Historic Aberdeen B&O Station On the Move!

By Anne Raines, Administrator, Capital Grants and Loans

Aberdeen Train Station on the move.

Aberdeen Train Station on the move.

This week in Aberdeen, residents and visitors traveling into town on Bel Air Avenue have been greeted by a surprising sight: the old B&O Railroad Station is on the move!  Although the building isn’t moving far – about 60’ further away from the tracks and about 30’ parallel – the move has required a tremendous amount of planning and preparation.  The project is spearheaded by the Historical Society of Harford County, which has engaged Wolfe House and Building Movers of Bernville, Pennsylvania, to orchestrate the move, after plans by architecture firm David H. Gleason Associates, Inc. and engineers Welsh Engineering and G.W. Stephens.

The 1885 station was probably designed by noted Philadelphia architect Frank Furness, who designed other B&O stations in Pennsylvania as well as stations at Riderwood and Stevenson on the Northern Central Railroad.  The station incorporated both freight and passenger uses and had living quarters for the station agent on the small upper floor.  The Aberdeen B&O Station was taken out of service in 1955 and was thereafter used as headquarters for track maintenance.   When CSX, the current owner, considered demolishing the condemned building, the Historical Society, understanding the structure’s architectural significance as well as the importance of the B&O Railroad in the development of Aberdeen, stepped in.  Over the past decade or more, the Historical Society and its partners have successfully negotiated with CSX, for control of the station and an adjacent parcel of land for its new location, have raised funds for the move and stabilization, including $100,000 in MHT Capital Grant funds, and have maneuvered through a complex web of codes, permits, and other requirements to finally arrive at moving day: December 16, 2014.

But how do you go about moving a building?  While I don’t encourage you to try this at home, what follows is an illustrated layman’s version of the process.

  1. Poke beams through the walls of the building where the floor framing is deteriorated. Support the beams by bolting steel angles between studs.1_DSCF6454
  2. Thread beams under the building where the floor framing can still support the building.2_DSCF6444DSCF6439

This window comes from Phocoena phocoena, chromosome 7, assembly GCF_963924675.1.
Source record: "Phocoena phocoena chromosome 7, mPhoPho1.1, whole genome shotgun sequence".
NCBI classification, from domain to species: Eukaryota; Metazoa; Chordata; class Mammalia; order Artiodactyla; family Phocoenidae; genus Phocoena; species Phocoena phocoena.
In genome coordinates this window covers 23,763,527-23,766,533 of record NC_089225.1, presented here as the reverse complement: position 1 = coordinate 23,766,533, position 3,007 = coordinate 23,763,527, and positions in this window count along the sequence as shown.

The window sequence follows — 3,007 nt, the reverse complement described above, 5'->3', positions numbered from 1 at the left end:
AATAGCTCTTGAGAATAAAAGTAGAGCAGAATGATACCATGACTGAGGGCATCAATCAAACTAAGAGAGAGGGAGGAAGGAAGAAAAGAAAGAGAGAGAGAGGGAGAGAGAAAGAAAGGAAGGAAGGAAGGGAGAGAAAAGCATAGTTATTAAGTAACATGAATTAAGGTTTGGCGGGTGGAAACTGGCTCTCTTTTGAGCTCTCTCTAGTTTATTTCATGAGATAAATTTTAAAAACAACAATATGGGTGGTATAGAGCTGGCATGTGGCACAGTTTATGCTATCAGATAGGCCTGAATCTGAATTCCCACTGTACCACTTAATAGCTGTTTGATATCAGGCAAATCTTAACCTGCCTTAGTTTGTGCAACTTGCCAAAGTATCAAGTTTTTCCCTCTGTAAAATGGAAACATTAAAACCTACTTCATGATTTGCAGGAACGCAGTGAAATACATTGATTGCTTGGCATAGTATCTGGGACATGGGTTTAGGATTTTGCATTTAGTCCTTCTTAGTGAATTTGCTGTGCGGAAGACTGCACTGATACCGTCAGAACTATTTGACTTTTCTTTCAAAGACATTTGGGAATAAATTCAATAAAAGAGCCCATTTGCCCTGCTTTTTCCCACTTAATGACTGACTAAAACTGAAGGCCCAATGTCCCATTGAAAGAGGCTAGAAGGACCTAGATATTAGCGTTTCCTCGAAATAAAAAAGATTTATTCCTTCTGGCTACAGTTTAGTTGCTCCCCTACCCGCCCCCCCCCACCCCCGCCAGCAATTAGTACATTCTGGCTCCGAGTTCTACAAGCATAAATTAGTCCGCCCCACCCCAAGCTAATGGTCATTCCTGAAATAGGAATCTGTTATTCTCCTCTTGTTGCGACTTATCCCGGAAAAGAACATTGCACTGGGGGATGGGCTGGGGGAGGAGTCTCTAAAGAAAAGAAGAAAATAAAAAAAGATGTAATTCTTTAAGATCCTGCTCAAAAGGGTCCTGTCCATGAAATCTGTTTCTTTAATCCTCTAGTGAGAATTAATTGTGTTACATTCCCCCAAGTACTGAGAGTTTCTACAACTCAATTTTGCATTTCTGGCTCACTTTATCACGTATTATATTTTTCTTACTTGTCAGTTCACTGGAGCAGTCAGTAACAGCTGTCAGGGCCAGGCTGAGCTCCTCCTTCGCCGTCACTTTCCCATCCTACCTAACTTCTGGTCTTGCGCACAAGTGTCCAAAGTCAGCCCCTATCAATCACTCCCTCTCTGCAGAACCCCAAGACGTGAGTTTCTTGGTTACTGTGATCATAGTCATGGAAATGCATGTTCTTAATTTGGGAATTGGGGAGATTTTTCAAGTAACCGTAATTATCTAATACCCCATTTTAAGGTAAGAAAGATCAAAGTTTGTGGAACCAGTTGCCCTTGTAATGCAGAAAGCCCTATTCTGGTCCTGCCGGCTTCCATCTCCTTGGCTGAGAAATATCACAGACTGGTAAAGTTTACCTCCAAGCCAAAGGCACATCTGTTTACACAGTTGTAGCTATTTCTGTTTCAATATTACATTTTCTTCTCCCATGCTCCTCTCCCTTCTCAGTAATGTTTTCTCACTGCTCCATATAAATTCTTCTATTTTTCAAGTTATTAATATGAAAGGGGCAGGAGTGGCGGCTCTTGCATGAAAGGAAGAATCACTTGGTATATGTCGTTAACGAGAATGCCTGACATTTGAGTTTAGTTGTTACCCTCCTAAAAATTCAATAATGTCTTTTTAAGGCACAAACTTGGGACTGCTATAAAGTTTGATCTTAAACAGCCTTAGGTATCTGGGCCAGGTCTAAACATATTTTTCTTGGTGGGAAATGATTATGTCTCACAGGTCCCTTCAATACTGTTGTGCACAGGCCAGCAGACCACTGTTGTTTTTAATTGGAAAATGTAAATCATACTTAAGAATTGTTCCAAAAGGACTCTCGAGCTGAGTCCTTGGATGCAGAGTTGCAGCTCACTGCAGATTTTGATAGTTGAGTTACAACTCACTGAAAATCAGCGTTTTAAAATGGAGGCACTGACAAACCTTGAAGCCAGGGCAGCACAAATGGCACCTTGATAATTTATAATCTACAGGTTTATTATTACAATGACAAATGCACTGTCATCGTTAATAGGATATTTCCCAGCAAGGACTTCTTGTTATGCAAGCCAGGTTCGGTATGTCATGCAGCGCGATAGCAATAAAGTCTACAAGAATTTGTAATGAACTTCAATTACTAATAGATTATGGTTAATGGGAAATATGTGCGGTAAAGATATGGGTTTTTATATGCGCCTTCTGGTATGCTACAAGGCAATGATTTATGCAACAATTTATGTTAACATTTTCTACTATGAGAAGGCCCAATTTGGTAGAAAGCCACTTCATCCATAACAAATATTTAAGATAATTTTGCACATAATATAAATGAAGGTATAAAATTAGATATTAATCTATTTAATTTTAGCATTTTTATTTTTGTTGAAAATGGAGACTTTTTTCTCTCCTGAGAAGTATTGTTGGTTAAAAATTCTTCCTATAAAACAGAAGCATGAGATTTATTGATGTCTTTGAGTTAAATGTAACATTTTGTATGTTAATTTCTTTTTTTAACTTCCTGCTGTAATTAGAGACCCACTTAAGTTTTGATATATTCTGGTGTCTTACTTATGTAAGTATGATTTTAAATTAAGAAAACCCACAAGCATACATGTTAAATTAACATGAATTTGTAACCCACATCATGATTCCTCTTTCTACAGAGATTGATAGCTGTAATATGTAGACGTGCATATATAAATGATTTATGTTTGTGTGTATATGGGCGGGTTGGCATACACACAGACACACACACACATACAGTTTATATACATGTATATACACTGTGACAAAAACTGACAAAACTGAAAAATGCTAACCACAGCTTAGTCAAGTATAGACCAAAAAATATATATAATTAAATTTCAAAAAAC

3. Place cribbing alongside the foundation, with jacks inside the cribbing.
  4. Place main beams (the yellow ones in the photographs) spanning between the cribbing.


    Photo courtesy of Jacob Benson, Historical Society of Harford County

  5. Generously apply bridge clamps.5_DSCF6442
  6. Jack up the building using the jacks inside the cribbing. (In some cases the building framing may need to be cut away from the foundation to free any bolts, anchors, or straps; in this case it was not necessary.)
  7. Demo the foundation and fill in the basement or crawlspace.
  8. Move wheels / dollies into position under the building.8_DSCF6447
  9. Start moving the building – it must be moved v-e-r-y s-l-o-w-l-y. The dollies have a “smart steer” system of sensors which help keep the building level and the dollies on course while it is being moved.
  10. Once the building is in its new position, determine the elevation for the top of the foundation and jack up the building to just above that elevation.
  11. Dig holes for cribbing and install cribbing to support the temporary beams.11_DSCF6459
  12. Repair the wood floor and wall framing and install the new foundation.
  13. Carefully set the building down onto its new foundation.
  14. Voila!

Photo courtesy of Jacob Benson, Historical Society of Harford County

DSCF6440For now, the Aberdeen B&O Station gets a rest – it will stay on the temporary beams for another few weeks.  Work on the framing and new foundation will begin during the first week of January, and once those are complete, Wolfe will return to the site to lower the building onto the new foundation.  After that, the Historical Society plans to transfer ownership to the Aberdeen Room Archives and Museum, and the search for a suitable tenant will begin.  Trackside coffee shop, anyone?

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